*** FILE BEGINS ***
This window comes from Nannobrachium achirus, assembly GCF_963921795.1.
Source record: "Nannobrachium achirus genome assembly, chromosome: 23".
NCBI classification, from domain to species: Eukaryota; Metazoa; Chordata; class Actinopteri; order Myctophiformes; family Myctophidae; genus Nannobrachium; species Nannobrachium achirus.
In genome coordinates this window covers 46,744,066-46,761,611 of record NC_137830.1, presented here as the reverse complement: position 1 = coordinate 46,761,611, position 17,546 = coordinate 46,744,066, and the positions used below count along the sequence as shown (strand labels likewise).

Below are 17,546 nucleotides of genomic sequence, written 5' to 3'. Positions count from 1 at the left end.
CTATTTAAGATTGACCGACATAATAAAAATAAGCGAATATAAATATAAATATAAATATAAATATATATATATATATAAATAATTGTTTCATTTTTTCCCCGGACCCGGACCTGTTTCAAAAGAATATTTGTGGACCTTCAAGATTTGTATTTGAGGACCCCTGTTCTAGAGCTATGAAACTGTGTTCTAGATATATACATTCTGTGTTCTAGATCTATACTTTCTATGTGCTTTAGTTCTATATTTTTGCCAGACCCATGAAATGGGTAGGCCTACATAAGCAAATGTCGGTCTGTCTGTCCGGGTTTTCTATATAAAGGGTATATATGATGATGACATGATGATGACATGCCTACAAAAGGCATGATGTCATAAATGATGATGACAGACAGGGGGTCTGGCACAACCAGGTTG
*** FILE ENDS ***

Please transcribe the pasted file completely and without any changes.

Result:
This window comes from Nannobrachium achirus, assembly GCF_963921795.1.
Source record: "Nannobrachium achirus genome assembly, chromosome: 23".
NCBI classification, from domain to species: Eukaryota; Metazoa; Chordata; class Actinopteri; order Myctophiformes; family Myctophidae; genus Nannobrachium; species Nannobrachium achirus.
In genome coordinates this window covers 46,744,066-46,761,611 of record NC_137830.1, presented here as the reverse complement: position 1 = coordinate 46,761,611, position 17,546 = coordinate 46,744,066, and the positions used below count along the sequence as shown (strand labels likewise).

Below are 17,546 nucleotides of genomic sequence, written 5' to 3'. Positions count from 1 at the left end.
CTATTTAAGATTGACCGACATAATAAAAATAAGCGAATATAAATATAAATATAAATATAAATATATATATATATATAAATAATTGTTTCATTTTTTCCCCGGACCCGGACCTGTTTCAAAAGAATATTTGTGGACCTTCAAGATTTGTATTTGAGGACCCCTGTTCTAGAGCTATGAAACTGTGTTCTAGATATATACATTCTGTGTTCTAGATCTATACTTTCTATGTGCTTTAGTTCTATATTTTTGCCAGACCCATGAAATGGGTAGGCCTACATAAGCAAATGTCGGTCTGTCTGTCCGGGTTTTCTATATAAAGGGTATATATGATGATGACATGATGATGACATGCCTACAAAAGGCATGATGTCATAAATGATGATGACAGACAGGGGGTCTGGCACAACCAGGTTG